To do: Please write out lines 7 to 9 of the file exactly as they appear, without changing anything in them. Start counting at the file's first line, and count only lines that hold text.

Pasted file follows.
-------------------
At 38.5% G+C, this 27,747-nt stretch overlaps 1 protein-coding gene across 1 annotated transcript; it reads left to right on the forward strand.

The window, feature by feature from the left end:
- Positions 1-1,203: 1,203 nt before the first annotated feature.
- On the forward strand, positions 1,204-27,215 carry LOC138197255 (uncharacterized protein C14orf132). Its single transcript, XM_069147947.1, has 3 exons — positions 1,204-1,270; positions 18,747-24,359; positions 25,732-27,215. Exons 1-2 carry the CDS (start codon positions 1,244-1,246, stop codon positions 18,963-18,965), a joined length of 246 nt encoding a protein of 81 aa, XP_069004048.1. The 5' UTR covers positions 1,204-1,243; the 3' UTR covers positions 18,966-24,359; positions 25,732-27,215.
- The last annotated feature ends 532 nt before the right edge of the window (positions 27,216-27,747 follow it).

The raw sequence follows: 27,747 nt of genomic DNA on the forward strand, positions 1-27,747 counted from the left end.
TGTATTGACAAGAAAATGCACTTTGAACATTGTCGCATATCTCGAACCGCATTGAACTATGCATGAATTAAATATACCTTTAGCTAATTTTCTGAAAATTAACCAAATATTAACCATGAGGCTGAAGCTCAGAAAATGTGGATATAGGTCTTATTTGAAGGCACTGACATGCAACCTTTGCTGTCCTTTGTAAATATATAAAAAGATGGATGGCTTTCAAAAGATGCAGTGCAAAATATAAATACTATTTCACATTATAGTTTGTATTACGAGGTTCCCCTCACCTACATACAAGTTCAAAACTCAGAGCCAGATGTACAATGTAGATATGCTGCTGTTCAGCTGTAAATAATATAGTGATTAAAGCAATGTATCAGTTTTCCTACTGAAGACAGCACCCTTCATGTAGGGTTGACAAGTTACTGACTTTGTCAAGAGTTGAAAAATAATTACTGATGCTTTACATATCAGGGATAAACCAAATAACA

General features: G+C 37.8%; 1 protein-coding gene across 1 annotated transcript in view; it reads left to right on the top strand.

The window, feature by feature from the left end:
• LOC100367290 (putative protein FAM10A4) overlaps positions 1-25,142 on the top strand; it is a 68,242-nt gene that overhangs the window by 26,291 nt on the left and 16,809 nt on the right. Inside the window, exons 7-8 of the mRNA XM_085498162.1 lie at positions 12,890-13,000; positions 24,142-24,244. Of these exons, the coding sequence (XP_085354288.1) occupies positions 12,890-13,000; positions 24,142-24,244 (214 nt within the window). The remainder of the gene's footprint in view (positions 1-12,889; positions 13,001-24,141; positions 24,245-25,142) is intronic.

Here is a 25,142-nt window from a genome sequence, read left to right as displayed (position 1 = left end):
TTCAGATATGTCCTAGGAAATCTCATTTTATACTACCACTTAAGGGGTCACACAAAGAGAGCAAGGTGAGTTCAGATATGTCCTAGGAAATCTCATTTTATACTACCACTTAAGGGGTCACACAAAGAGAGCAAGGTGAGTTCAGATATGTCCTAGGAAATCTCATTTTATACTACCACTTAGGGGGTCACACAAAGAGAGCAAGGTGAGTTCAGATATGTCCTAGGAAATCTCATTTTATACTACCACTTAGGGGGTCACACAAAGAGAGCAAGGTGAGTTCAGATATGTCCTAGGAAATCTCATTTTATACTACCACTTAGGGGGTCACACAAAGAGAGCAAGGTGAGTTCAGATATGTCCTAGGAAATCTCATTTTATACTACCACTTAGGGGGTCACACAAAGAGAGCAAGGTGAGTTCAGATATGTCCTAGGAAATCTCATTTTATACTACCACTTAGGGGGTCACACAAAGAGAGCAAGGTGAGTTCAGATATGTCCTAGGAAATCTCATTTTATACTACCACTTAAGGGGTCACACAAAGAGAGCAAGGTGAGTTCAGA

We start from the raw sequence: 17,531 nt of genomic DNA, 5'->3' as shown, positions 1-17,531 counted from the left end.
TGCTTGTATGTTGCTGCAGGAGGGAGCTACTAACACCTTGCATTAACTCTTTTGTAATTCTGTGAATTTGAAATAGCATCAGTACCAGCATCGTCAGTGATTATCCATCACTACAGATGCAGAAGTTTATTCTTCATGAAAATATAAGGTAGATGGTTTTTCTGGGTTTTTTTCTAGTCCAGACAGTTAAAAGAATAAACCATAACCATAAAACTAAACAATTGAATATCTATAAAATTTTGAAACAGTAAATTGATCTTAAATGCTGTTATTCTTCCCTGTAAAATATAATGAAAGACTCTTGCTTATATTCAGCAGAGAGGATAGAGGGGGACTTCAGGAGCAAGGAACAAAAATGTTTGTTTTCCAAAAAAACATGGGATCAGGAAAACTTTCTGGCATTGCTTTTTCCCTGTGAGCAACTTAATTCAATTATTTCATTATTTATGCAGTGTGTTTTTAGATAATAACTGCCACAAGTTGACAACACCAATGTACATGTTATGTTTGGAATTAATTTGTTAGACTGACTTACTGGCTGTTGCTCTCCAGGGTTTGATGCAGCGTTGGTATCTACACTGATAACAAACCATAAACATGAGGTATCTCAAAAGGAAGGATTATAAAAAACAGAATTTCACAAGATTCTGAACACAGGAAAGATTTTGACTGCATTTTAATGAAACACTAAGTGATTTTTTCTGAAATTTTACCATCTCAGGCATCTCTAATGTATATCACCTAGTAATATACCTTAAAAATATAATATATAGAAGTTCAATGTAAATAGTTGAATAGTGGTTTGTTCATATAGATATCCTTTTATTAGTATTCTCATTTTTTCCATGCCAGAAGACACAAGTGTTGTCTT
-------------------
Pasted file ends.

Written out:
TGTATTGACAAGAAAATGCACTTTGAACATTGTCGCATATCTCGAACCGCATTGAACTATGCATGAATTAAATATACCTTTAGCTAATTTTCTGAAAATTAACCAAATATTAACCATGAGGCTGAAGCTCAGAAAATGTGGATATAGGTCTTATTTGAAGGCACTGACATGCAACCTTTGCTGTCCTTTGTAAATATATAAAAAGATGGATGGCTTTCAAAAGATGCAGTGCAAAATATAAATACTATTTCACATTATAGTTTGTATTACGAGGTTCCCCTCACCTACATACAAGTTCAAAACTCAGAGCCAGATGTACAATGTAGATATGCTGCTGTTCAGCTGTAAATAATATAGTGATTAAAGCAATGTATCAGTTTTCCTACTGAAGACAGCACCCTTCATGTAGGGTTGACAAGTTACTGACTTTGTCAAGAGTTGAAAAATAATTACTGATGCTTTACATATCAGGGATAAACCAAATAACA

General features: G+C 37.8%; 1 protein-coding gene across 1 annotated transcript in view; it reads left to right on the top strand.

The window, feature by feature from the left end: